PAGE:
Saturday, 7 August 2010

New Kitchen Toy - Halogen Oven

This alien looking unit is our new kitchen gadget - a halogen oven

Hubbs came home yesterday bearing gifts - well new kitchen toys!  We've talked about getting a Halogen oven - which is basically an extremely large glass bowl with a powerful halogen heat source in the lid unit.  I'm not sure why this came about but our toaster has recently gone kaput after 4-5 years.  One of the heating elements on the toaster wall has broken so it no longer works.  Doesn't bother me as the grill toasts my morning bread quickly.  Hubbs likes to use the toaster bag and pops a sausage roll or samosa in the toaster to warm up.  We also have  a George Foreman grill - well it was hubbs way of cooking dinner before he met me.  George is a bit unreliable and has a dodgy power lead which sometimes turns him off.  His non-stick plates are also wearing out in places too.  Hence, we've talked about a halogen oven.  They are supposed to be quite energy efficient and also very quick to cook food.  I think it's similar to a fan oven in the sense that hot air is blown around the glass bowl cooking the food.  That is why things are placed on the racks provided to ensure heat and air circulation.

So, we gave the strange spaceship contraption it's first trial tonight.  We decided to buy a chicken to roast for dinner.  According to the instruction manual, a 1.6kg chicken will take 40 minutes to cook at 200 deg C. 

Following the instructions I pre-heated the oven and placed my chicken on the lower rack and pit some potatoes around the meat.  Listening to advice on websites from other halogen oven users I added a cup of water to the glass bowl.  That way any fats and cooking juices don't burn and stick to the bowl making washing a nightmare.

It emits a very bright light when it's cooking

Our chicken was 1.3kg so I started the timer for 30 minutes.  The strange thing about the halogen oven is that it will switch itself off for a second every now and again when it reaches optimum temperature before turning itself back on again.  I was beginning to think the chicken would never cook!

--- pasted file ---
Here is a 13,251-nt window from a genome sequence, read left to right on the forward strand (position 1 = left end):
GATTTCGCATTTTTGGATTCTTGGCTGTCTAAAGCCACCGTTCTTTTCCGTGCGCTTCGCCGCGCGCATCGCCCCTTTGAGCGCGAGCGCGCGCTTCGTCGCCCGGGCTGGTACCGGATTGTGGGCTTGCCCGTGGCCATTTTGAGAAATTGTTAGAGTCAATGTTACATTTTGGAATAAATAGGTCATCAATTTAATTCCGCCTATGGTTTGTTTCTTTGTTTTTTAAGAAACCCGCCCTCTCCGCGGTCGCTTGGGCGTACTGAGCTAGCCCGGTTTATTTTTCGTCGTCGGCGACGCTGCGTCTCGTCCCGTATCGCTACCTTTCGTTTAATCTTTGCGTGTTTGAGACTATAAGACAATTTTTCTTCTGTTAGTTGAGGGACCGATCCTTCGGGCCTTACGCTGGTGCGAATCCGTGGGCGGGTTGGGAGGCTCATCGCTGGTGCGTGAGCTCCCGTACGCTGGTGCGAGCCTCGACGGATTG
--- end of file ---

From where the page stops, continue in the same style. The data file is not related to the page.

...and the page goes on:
When 30 minutes was up the chicken was a pale golden brown.  It doesn't say to flip the chicken over but I did anyway to see if the underside was cooked.  It looked rather anaemic and raw to say the least.  I drained the pink juices from the cavity, placed the chicken breast side down and cooked for a further 10 minutes. 

It was a beautiful golden brown and I gave it several pokes with a skewer before deciding it was definitely cooked.  Looked good and smelt it too!

The cooked chicken - doesn't look too bad

The roast potatoes however, were looking pretty insipid.  I changed to the taller rack (I figured the reason why the potatoes and chicken probably didn't cook that well was it was too near the bottom of the glass bowl.  With the water on the bottom it probably prevent much air and heat to circulate around the food.) and put the potatoes back in for a further 10 minutes.  They turned out a lovely brown colour.

These looked super crunchy!

The result?  The chicken was just cooked and so deliciously moist!  The bones on the carcass look a bit pink but as I'm not chewing those I don't mind!  The breast meat was so tender and juicy!  Delicious!  I struggle to recall when I last had chicken that tasty!  I will definitely cook it this way again but on the higher rack and it will be interesting to see if the chicken needs flipping over to cook the back.  The potatoes looked good but weren't crispy crunchy as a proper roast potato.  They were soft and fluffy - "Like baked potatoes." commented hubbs.  I think they had too much of a steaming having spent 30 minutes millimetres away from the water.  Maybe I could cook them on a tray with a drizzle of oil next time?

Roast chicken dinner with tenderstem broccoli and roast potatoes

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